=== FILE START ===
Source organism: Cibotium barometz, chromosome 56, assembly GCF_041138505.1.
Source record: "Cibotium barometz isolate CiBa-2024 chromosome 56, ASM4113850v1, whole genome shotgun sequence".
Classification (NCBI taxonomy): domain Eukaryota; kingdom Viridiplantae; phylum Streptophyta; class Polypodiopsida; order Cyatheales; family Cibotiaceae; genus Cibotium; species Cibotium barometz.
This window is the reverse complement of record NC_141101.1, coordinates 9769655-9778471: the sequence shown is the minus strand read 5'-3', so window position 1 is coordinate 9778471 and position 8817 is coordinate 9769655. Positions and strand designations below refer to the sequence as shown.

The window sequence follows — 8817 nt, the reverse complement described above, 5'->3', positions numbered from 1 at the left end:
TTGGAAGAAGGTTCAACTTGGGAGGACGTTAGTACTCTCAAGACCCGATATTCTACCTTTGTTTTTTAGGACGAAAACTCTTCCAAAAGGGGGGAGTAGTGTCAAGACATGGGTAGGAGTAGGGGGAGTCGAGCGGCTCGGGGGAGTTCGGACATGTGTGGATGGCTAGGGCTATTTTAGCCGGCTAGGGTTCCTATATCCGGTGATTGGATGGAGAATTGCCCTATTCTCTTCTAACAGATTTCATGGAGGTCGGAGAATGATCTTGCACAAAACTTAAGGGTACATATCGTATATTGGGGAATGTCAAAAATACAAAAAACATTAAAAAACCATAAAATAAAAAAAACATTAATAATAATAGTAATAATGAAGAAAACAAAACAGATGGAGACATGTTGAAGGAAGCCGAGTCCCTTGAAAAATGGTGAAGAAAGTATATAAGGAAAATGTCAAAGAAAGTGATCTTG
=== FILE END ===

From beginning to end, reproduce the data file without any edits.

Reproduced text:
Source organism: Cibotium barometz, chromosome 56, assembly GCF_041138505.1.
Source record: "Cibotium barometz isolate CiBa-2024 chromosome 56, ASM4113850v1, whole genome shotgun sequence".
Classification (NCBI taxonomy): domain Eukaryota; kingdom Viridiplantae; phylum Streptophyta; class Polypodiopsida; order Cyatheales; family Cibotiaceae; genus Cibotium; species Cibotium barometz.
This window is the reverse complement of record NC_141101.1, coordinates 9769655-9778471: the sequence shown is the minus strand read 5'-3', so window position 1 is coordinate 9778471 and position 8817 is coordinate 9769655. Positions and strand designations below refer to the sequence as shown.

The window sequence follows — 8817 nt, the reverse complement described above, 5'->3', positions numbered from 1 at the left end:
TTGGAAGAAGGTTCAACTTGGGAGGACGTTAGTACTCTCAAGACCCGATATTCTACCTTTGTTTTTTAGGACGAAAACTCTTCCAAAAGGGGGGAGTAGTGTCAAGACATGGGTAGGAGTAGGGGGAGTCGAGCGGCTCGGGGGAGTTCGGACATGTGTGGATGGCTAGGGCTATTTTAGCCGGCTAGGGTTCCTATATCCGGTGATTGGATGGAGAATTGCCCTATTCTCTTCTAACAGATTTCATGGAGGTCGGAGAATGATCTTGCACAAAACTTAAGGGTACATATCGTATATTGGGGAATGTCAAAAATACAAAAAACATTAAAAAACCATAAAATAAAAAAAACATTAATAATAATAGTAATAATGAAGAAAACAAAACAGATGGAGACATGTTGAAGGAAGCCGAGTCCCTTGAAAAATGGTGAAGAAAGTATATAAGGAAAATGTCAAAGAAAGTGATCTTG